Cars have always been a part of my life, I’ve owned at least one since I was 15 years-old, and I’ve since never been able to shake the addiction. I’ve been helping work on them since I was six. At one point it was even a career for me. It’s also been something I’ve tried to explain many times to non-car enthusiasts, most of the time realizing they were lost somewhere after the first sentence.
If I had to blame someone for being the genesis of the whole addiction, it would have to be my father – he always pushed for me to try to do mechanical things.
My father always apologizes for getting me hooked on this terrible drug. I think he likes to refer to working on cars as a disease, though upon further inspection, one can conclude that he may be on to something. Most of us are fastened to this mess when we are young, and progress into the full-on modified everything stage.
Perhaps it really is some sort of ailment, this whole business of modifying cars. It started with bikes; pull one out of the garbage, find some parts, and slap the thing together. That never seemed like enough – something could always be improved upon – so I’d find a bunch of cooler parts and swap them on only to tear the whole thing apart a week later after deciding the color was awful, or that those cranks looked wrong. It didn’t matter really. I just liked taking it apart and refining the work. Most of the time the improvements were minor and no one but myself noticed. I probably rode at least 10 bikes I built from recycled crap, which is funny when one considers the fact that I had a nice bike that I hardly ever rode – it was complete and I didn’t want to screw with it too much.
As most addictions go, I moved on to motorized things, starting with my go-kart. Yeah, a go-kart, nothing special – the biggest modification there was taking the muffler off and knocking the baffle out of it so the damn thing would be louder. Still, I couldn’t be content and got hold of a mini-bike and tried to make it cooler. I took a bunch of crap off of it only to have my dad re-install it all. I was pissed, but then again, I didn’t buy it.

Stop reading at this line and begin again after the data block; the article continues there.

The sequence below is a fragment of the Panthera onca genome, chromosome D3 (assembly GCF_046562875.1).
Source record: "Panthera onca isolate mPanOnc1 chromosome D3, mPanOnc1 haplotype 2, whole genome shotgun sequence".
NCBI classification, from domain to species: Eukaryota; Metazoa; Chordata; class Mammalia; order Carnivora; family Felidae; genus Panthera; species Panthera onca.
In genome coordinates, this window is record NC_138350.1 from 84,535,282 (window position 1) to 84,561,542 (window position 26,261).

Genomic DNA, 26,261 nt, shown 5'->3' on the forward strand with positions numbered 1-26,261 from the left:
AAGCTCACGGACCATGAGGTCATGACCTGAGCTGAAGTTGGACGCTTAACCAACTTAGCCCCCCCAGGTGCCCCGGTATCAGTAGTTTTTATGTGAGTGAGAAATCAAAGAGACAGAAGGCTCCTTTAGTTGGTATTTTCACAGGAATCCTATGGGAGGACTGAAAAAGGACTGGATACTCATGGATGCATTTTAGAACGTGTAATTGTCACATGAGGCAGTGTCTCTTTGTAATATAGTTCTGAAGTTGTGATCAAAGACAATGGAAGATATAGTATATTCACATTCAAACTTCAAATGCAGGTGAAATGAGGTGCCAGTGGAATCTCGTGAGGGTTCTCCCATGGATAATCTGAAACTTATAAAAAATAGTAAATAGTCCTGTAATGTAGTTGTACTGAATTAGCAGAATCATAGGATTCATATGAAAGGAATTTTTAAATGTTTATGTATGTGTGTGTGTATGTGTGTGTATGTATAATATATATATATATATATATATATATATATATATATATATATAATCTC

Back to the drawing board.
Enter the harder drugs, at 13 I was handed the keys to a ’78 Ford F-250 Four Wheel Drive. This was a big lumbering brute of a vehicle, painted Maroon, with a tapered diagonal stripe separating the gray on the bed. I thought it was mean. It was on this truck that I first learned how to drive a manual transmission and discovered the joys of working on outdated junkers. I never did drive that giant thing on the street, but I was hooked on cars at that point. This was a love-affair with a hillbilly truck that wasn’t meant to be.
I played with other cars since then that aren’t really important to the story because I’ve had 10 cars since I’ve been a licensed driver—all were some sort of German car and all of them were modified in some way. I loved taking them apart, too.
I relished taking apart and modifying everything I could; my cars, friend’s cars, and anything else that had four wheels & an engine. I found other individuals that also shared the same interest. It was easy—I went to a vocational high-school, where I was a … wait for it… graphic arts student. I never forgot that passion of working on cars – getting into the garage and making trouble for myself. It’s an addiction, this mechanical nonsense. We lowered & installed nitrous on a 240sx in my shop and promptly blew the car up three days later on a Friday night. In reality, we didn’t blow it up, but a 150 shot of laughing gas on a car that was originally battered didn’t help its case because the night at the strip pretty much ruined the engine. I’ve lowered most of my friend’s cars at one-point or another, or fixed them last minute on a panicked phone call – something about an overheating situation.
What I have found in this whole addiction is, like many other addictions, there are hordes of junkies. From Muscle-Car guys and Hot-Rodders, to Offroaders and Bikers, we all share the same problem. It’s not just a hobby, for most of us this addiction is a way of life. Explaining it to anyone else who doesn’t partake in the drug typically draws blank stares and confused replies. We are all part of this subculture that is hard for the general driver to understand. We really are a weird band of misfits, taking practical transportation and doing all manners of modification and feeding ‘the addiction’.
Try as you might, there is no explaining this odd addiction and collection of junkies that make up this subculture we’re all a part of.
- Scott Ketterer
Scott isn’t exaggerating–it was him that lowered my very first car!